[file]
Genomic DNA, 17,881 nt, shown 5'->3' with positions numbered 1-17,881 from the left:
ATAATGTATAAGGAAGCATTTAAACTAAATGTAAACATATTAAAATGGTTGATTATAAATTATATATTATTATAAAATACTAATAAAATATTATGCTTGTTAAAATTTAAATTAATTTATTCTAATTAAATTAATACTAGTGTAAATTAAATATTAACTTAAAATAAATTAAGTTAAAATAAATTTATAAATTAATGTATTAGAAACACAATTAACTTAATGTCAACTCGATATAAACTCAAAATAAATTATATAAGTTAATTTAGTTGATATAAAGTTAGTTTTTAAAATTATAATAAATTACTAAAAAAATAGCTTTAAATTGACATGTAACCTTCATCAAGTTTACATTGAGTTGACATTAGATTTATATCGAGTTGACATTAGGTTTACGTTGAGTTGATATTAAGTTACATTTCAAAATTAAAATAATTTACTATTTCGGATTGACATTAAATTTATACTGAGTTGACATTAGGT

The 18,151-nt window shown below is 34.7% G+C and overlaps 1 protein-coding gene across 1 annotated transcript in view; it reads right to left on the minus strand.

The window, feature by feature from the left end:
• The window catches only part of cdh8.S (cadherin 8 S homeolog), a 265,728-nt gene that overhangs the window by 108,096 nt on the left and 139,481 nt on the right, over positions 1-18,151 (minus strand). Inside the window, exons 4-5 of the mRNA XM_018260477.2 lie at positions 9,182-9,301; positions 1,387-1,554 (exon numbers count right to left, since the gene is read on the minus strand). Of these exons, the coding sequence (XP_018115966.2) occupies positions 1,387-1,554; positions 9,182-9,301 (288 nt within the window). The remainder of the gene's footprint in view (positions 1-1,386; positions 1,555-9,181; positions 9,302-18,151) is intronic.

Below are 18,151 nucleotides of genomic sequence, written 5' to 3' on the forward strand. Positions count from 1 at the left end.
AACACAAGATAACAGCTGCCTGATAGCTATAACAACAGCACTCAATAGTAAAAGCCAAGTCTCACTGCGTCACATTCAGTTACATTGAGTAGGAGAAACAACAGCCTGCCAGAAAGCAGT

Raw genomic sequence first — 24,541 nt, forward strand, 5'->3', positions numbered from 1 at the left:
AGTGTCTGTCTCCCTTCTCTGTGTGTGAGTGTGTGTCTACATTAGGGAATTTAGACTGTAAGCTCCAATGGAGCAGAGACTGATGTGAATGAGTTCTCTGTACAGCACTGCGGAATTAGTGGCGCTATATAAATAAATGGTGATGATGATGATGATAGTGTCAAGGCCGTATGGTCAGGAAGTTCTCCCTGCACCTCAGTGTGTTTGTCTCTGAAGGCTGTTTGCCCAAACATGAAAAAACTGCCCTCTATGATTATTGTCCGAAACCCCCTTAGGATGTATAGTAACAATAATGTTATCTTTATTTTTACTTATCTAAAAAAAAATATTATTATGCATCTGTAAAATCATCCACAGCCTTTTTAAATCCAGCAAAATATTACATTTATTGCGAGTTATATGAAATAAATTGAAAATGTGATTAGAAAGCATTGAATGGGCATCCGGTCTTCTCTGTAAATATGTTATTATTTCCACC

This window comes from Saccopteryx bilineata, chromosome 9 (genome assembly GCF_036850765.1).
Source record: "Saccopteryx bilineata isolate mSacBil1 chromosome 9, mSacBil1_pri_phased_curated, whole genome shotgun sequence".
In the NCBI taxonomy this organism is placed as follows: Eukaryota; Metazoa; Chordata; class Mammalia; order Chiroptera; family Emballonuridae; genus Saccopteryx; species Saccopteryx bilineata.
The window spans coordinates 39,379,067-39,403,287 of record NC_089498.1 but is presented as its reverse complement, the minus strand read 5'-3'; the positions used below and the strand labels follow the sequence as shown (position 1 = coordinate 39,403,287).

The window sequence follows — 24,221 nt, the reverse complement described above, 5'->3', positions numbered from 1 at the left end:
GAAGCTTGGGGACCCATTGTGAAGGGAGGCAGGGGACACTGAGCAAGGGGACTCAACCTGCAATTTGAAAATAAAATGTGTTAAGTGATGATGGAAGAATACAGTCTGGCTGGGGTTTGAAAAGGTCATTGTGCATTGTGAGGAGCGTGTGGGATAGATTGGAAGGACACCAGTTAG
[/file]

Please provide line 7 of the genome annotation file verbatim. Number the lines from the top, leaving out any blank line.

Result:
AACACAAGATAACAGCTGCCTGATAGCTATAACAACAGCACTCAATAGTAAAAGCCAAGTCTCACTGCGTCACATTCAGTTACATTGAGTAGGAGAAACAACAGCCTGCCAGAAAGCAGT